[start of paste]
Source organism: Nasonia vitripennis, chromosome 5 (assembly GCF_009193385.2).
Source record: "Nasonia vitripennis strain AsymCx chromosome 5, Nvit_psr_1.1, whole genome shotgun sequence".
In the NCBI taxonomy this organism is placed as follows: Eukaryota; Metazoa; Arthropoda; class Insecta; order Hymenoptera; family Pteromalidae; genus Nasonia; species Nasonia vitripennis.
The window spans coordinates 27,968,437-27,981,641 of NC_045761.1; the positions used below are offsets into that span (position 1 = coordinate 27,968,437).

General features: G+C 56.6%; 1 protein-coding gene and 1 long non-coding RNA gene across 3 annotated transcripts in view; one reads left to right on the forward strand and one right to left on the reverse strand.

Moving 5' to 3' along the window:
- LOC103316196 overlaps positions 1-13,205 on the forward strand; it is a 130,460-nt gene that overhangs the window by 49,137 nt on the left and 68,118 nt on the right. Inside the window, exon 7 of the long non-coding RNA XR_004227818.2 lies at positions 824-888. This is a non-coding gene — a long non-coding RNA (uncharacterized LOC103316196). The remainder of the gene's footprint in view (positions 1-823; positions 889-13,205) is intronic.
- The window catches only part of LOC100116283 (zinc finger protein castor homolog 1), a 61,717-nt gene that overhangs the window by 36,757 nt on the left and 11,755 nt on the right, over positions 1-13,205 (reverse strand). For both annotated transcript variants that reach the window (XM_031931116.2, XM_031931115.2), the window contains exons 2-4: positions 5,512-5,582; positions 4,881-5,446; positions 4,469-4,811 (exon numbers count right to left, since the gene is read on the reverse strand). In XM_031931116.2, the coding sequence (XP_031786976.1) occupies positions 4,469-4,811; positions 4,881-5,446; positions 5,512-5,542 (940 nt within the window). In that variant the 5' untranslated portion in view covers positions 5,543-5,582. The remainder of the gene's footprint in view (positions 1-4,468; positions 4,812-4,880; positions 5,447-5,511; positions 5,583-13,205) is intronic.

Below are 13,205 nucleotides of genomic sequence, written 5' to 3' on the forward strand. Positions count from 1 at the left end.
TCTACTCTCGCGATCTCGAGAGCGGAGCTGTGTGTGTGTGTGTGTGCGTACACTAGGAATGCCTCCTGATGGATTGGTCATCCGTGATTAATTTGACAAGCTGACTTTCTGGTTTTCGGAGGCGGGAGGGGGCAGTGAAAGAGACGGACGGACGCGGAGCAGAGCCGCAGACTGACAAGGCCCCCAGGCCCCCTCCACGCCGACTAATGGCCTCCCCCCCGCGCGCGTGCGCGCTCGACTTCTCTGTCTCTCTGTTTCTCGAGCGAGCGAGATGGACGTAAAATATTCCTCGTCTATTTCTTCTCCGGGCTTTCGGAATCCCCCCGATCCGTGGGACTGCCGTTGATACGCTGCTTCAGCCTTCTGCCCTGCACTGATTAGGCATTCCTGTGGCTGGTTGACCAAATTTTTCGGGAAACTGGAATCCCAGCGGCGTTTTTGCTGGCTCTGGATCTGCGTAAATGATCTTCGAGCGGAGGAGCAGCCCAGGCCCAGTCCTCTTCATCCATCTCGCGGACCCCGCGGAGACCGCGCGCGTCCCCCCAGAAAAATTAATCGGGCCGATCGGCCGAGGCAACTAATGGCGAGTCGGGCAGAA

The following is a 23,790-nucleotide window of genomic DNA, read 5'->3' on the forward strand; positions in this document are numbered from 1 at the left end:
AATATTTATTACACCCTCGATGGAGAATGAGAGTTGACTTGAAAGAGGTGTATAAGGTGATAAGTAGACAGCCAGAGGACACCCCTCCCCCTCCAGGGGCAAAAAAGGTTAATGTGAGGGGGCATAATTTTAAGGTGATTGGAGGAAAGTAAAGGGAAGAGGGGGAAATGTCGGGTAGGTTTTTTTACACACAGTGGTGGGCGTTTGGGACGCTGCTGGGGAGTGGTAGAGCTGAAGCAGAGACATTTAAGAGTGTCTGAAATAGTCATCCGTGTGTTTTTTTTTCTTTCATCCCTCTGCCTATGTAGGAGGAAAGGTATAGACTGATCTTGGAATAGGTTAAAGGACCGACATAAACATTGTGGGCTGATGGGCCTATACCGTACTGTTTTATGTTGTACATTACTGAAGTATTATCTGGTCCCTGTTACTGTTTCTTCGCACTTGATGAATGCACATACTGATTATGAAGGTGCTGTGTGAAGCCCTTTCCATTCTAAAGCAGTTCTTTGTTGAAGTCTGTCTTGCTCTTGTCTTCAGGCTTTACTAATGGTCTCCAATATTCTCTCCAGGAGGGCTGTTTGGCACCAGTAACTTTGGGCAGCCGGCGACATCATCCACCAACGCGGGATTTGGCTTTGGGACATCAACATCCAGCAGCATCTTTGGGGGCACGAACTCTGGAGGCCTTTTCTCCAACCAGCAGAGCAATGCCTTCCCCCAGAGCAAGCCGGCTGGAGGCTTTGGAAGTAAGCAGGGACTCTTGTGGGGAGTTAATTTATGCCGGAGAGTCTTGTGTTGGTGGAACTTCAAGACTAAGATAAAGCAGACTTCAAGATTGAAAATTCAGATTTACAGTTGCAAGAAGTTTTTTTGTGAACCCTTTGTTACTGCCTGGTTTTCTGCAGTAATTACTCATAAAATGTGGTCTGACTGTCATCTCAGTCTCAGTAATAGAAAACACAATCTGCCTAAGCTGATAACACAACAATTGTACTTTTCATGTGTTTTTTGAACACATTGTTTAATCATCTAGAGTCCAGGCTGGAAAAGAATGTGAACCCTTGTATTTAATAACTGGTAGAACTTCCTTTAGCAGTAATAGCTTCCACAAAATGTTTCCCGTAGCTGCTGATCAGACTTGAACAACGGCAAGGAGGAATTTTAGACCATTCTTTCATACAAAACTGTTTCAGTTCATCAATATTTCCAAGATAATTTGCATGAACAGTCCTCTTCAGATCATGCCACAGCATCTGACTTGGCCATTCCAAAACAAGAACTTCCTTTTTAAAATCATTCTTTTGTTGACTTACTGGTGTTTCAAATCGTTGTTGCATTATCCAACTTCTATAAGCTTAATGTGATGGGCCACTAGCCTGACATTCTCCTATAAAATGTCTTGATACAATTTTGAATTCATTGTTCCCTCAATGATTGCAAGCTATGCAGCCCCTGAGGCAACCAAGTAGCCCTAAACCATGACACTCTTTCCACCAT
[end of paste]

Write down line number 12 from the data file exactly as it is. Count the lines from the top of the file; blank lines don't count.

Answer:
AATATTTATTACACCCTCGATGGAGAATGAGAGTTGACTTGAAAGAGGTGTATAAGGTGATAAGTAGACAGCCAGAGGACACCCCTCCCCCTCCAGGGGCAAAAAAGGTTAATGTGAGGGGGCATAATTTTAAGGTGATTGGAGGAAAGTAAAGGGAAGAGGGGGAAATGTCGGGTAGGTTTTTTTACACACAGTGGTGGGCGTTTGGGACGCTGCTGGGGAGTGGTAGAGCTGAAGCAGAGACATTTAAGAGTGTCTGAAATAGTCATCCGTGTGTTTTTTTTTCTTTCATCCCTCTGCCTATGTAGGAGGAAAGGTATAGACTGATCTTGGAATAGGTTAAAGGACCGACATAAACATTGTGGGCTGATGGGCCTATACCGTACTGTTTTATGTTGTACATTACTGAAGTATTATCTGGTCCCTGTTACTGTTTCTTCGCACTTGATGAATGCACATACTGATTATGAAGGTGCTGTGTGAAGCCCTTTCCATTCTAAAGCAGTTCTTTGTTGAAGTCTGTCTTGCTCTTGTCTTCAGGCTTTACTAATGGTCTCCAATATTCTCTCCAGGAGGGCTGTTTGGCACCAGTAACTTTGGGCAGCCGGCGACATCATCCACCAACGCGGGATTTGGCTTTGGGACATCAACATCCAGCAGCATCTTTGGGGGCACGAACTCTGGAGGCCTTTTCTCCAACCAGCAGAGCAATGCCTTCCCCCAGAGCAAGCCGGCTGGAGGCTTTGGAAGTAAGCAGGGACTCTTGTGGGGAGTTAATTTATGCCGGAGAGTCTTGTGTTGGTGGAACTTCAAGACTAAGATAAAGCAGACTTCAAGATTGAAAATTCAGATTTACAGTTGCAAGAAGTTTTTTTGTGAACCCTTTGTTACTGCCTGGTTTTCTGCAGTAATTACTCATAAAATGTGGTCTGACTGTCATCTCAGTCTCAGTAATAGAAAACACAATCTGCCTAAGCTGATAACACAACAATTGTACTTTTCATGTGTTTTTTGAACACATTGTTTAATCATCTAGAGTCCAGGCTGGAAAAGAATGTGAACCCTTGTATTTAATAACTGGTAGAACTTCCTTTAGCAGTAATAGCTTCCACAAAATGTTTCCCGTAGCTGCTGATCAGACTTGAACAACGGCAAGGAGGAATTTTAGACCATTCTTTCATACAAAACTGTTTCAGTTCATCAATATTTCCAAGATAATTTGCATGAACAGTCCTCTTCAGATCATGCCACAGCATCTGACTTGGCCATTCCAAAACAAGAACTTCCTTTTTAAAATCATTCTTTTGTTGACTTACTGGTGTTTCAAATCGTTGTTGCATTATCCAACTTCTATAAGCTTAATGTGATGGGCCACTAGCCTGACATTCTCCTATAAAATGTCTTGATACAATTTTGAATTCATTGTTCCCTCAATGATTGCAAGCTATGCAGCCCCTGAGGCAACCAAGTAGCCCTAAACCATGACACTCTTTCCACCAT